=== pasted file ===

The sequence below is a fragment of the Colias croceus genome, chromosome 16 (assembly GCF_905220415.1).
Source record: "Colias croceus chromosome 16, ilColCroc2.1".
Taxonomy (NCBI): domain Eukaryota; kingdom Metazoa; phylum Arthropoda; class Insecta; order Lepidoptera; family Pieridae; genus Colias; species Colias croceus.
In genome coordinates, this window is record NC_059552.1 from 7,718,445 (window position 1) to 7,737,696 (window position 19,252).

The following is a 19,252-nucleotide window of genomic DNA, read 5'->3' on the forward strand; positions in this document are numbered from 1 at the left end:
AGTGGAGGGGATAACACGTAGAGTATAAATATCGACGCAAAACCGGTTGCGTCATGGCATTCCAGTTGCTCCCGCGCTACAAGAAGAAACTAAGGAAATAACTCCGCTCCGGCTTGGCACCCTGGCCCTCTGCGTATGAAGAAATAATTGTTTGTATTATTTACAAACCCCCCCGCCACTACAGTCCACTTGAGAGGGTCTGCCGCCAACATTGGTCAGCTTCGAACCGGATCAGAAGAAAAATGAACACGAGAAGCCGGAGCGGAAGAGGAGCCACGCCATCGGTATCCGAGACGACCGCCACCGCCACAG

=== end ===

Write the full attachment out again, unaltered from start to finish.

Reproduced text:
The sequence below is a fragment of the Colias croceus genome, chromosome 16 (assembly GCF_905220415.1).
Source record: "Colias croceus chromosome 16, ilColCroc2.1".
Taxonomy (NCBI): domain Eukaryota; kingdom Metazoa; phylum Arthropoda; class Insecta; order Lepidoptera; family Pieridae; genus Colias; species Colias croceus.
In genome coordinates, this window is record NC_059552.1 from 7,718,445 (window position 1) to 7,737,696 (window position 19,252).

The following is a 19,252-nucleotide window of genomic DNA, read 5'->3' on the forward strand; positions in this document are numbered from 1 at the left end:
AGTGGAGGGGATAACACGTAGAGTATAAATATCGACGCAAAACCGGTTGCGTCATGGCATTCCAGTTGCTCCCGCGCTACAAGAAGAAACTAAGGAAATAACTCCGCTCCGGCTTGGCACCCTGGCCCTCTGCGTATGAAGAAATAATTGTTTGTATTATTTACAAACCCCCCCGCCACTACAGTCCACTTGAGAGGGTCTGCCGCCAACATTGGTCAGCTTCGAACCGGATCAGAAGAAAAATGAACACGAGAAGCCGGAGCGGAAGAGGAGCCACGCCATCGGTATCCGAGACGACCGCCACCGCCACAG